Real-time operating systems (RTOS) are a great tool for developers that are looking to decrease complexity associated with timing requirements in a real-time application. They provide developers with
Sometimes though understanding the resources that are being allocated to an RTOS can be difficult to determine. That’s why with the Synergy platform, developers can use the RTOS Resources tab to glimpse behind the RTOS curtain and see how the RTOS is performing.
There are several different RTOS Resource tools available within e2 Studio. Synergy developers can find the one they are looking for during a debugging session by clicking Renesas Views -> Partner OS -> RTOS Resources. The first view that a developer will see is an option to select the RTOS as shown below:
The Synergy Platform uses ThreadX so pressing OK will reveal the default stack view below:
At this point, a developer would be ready to run their application by pressing resume. It’s important to note that the RTOS Resources tab does not refresh in real-time but collects data in the background. In order to see whether there are any threads and what their status is, a developer has to halt program execution. Halting execution will update the view to something like the following:
The thread tab has some useful information to tell a developer such as
With this information, a developer can start to get a glimpse into how many times their thread has executed. What other information might be useful though?
As the reader has probably already noticed, there are several different tabs that can be used to explore how ThreadX is using resources in the system. These tabs include:
Just to name a few. The RTOS Resources tab can be used to determine how much stack space is required to run a thread and even help a developer perform a worst-case stack analysis. For example, in order to size a thread stack appropriately for the Blinky Thread, a developer can run their application with the RTOS Resources tab open and run through all their test cases that should push the thread to its limits. Upon completion, the application can be halted and under the Stack tab, all the stack usage statistics will be available for every thread in the application. An example can be seen below:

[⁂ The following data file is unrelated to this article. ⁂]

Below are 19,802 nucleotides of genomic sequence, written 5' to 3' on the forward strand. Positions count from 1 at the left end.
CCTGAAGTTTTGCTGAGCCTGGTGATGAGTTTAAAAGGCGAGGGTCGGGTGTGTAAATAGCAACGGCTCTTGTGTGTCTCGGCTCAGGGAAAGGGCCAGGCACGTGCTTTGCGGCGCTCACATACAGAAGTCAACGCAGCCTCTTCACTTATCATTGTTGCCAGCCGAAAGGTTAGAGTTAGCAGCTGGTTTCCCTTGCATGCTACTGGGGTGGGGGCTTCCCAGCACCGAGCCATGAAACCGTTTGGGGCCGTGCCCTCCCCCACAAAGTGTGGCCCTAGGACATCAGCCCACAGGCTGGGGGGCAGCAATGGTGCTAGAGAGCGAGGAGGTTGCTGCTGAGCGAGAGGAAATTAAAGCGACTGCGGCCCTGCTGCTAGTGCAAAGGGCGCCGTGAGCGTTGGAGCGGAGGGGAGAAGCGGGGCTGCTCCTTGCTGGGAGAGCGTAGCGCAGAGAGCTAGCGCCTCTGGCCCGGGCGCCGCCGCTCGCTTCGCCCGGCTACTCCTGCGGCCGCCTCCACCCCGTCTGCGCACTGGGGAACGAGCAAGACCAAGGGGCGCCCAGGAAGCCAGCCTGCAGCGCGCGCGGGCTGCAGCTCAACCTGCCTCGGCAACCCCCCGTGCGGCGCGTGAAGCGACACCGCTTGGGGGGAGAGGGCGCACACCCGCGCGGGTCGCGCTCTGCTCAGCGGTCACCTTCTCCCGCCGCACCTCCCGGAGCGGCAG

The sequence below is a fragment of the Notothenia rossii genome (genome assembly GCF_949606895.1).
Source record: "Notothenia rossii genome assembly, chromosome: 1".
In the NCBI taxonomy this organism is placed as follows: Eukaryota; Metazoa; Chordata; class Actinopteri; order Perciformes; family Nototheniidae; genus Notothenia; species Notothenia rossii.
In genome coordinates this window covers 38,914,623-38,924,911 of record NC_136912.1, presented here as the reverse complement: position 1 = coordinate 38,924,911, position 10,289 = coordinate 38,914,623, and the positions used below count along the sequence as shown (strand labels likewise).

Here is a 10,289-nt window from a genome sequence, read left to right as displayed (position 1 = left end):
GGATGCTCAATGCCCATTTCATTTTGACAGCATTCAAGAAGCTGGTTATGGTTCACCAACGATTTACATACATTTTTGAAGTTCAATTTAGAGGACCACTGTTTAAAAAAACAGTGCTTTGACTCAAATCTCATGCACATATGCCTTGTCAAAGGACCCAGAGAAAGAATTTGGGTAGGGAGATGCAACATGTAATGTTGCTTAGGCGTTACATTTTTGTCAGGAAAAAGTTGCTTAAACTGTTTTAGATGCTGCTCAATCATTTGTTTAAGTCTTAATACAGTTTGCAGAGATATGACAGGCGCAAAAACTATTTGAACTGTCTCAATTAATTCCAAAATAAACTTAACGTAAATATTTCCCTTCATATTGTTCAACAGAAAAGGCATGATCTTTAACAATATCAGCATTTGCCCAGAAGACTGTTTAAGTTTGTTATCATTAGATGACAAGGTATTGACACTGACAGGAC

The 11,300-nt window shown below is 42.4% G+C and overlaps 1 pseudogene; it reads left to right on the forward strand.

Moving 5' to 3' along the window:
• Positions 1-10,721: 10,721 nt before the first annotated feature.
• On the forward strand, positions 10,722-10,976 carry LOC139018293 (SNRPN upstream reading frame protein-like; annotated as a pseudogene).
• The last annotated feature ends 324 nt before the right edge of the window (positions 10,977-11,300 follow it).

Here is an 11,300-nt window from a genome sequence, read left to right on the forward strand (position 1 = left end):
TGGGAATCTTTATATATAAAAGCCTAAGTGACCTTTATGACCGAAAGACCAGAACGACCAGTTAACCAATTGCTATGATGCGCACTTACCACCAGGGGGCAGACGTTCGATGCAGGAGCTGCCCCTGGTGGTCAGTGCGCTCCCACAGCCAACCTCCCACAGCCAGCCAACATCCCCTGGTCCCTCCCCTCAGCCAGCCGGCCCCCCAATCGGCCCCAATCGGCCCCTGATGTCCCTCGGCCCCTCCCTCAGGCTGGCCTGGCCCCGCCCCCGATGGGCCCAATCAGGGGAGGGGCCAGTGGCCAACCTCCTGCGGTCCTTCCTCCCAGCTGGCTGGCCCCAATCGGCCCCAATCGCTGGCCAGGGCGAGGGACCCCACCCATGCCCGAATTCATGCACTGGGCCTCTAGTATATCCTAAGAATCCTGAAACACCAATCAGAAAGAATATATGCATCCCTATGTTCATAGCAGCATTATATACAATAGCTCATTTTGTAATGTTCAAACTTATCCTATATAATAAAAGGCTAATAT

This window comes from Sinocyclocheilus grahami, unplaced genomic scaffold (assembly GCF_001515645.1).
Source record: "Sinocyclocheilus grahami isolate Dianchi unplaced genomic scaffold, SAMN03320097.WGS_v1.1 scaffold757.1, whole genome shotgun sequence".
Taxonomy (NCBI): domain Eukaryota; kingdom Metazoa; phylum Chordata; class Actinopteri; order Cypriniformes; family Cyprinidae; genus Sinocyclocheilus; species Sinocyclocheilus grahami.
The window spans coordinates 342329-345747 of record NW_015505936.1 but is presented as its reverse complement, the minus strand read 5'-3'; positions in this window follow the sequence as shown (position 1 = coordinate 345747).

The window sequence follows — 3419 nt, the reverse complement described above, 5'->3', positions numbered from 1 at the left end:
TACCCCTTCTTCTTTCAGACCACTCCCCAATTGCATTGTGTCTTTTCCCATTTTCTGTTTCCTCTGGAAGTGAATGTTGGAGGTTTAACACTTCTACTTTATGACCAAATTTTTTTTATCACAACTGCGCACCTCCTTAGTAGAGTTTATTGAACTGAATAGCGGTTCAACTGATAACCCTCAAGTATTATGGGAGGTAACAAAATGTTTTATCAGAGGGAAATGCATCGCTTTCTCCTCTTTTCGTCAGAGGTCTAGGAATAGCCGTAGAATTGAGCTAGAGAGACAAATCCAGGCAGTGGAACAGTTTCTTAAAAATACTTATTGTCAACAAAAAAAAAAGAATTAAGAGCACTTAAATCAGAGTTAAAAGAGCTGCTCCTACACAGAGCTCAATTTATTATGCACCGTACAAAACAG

In this example, it can be seen that the maximum stack usage in bytes for Blinky thread was 232 bytes! The size allocated to that stack was 1024 bytes. The stack for Blinky thread was oversized by more than 400%! A developer doesn’t need to guess at their stack usage anymore but instead can now make an intelligent decision on how large to make the stack. In this case, using 512 bytes would probably still be overkill and something closer to 384 or less would be more appropriate. Why not 232? It’s possible that we truly didn’t hit worst case and in the field, we want to have a little extra room just in case. Sizing 20 – 30% larger helps to provide a little extra buffer to prevent a stack overflow. It’s better to be safe than sorry.
In the next post, we will discuss the different debug interfaces that are available on Synergy microcontrollers and begin to look at the capabilities that are available on S3, S5 and S7 devices that have an ETM available on them. Spoiler Alert! We going to start looking at statistical profiling, instruction tracing and verification.
Until next time,
Live long and profit!
Hot Tip of the Week: Check Out the New Synergy Enterprise Cloud Toolbox
There are some new documents for the Synergy Enterprise Cloud Toolbox you should take a look at. The accompanying application helps you to quickly get started on the Synergy Software Package (SSP), Wi-Fi Framework, Ethernet connectivity, and cloud connectivity with different IoT Cloud Providers using the Renesas Synergy™ Enterprise Cloud Toolbox.
The application uses NetX™ Secure and NetX™ MQTT to communicate with Amazon Web Solutions (AWS), Azure, and Google IoT Cloud Providers. The application showcases how to integrate functionality of the on-board sensors including accelerometer, barometric pressure sensor, temperature, and humidity sensor, and send this sensor data to the cloud over Ethernet or Wi-Fi network interfaces. How to send commands from the cloud to devices in order to turn an LED ON or OFF is also shown. Check it out with the below links!
Synergy Enterprise Cloud Toolbox Application Note
Synergy Enterprise Cloud Toolbox Project
Getting Started for AE-Cloud1
Getting Started for PE-Cloud1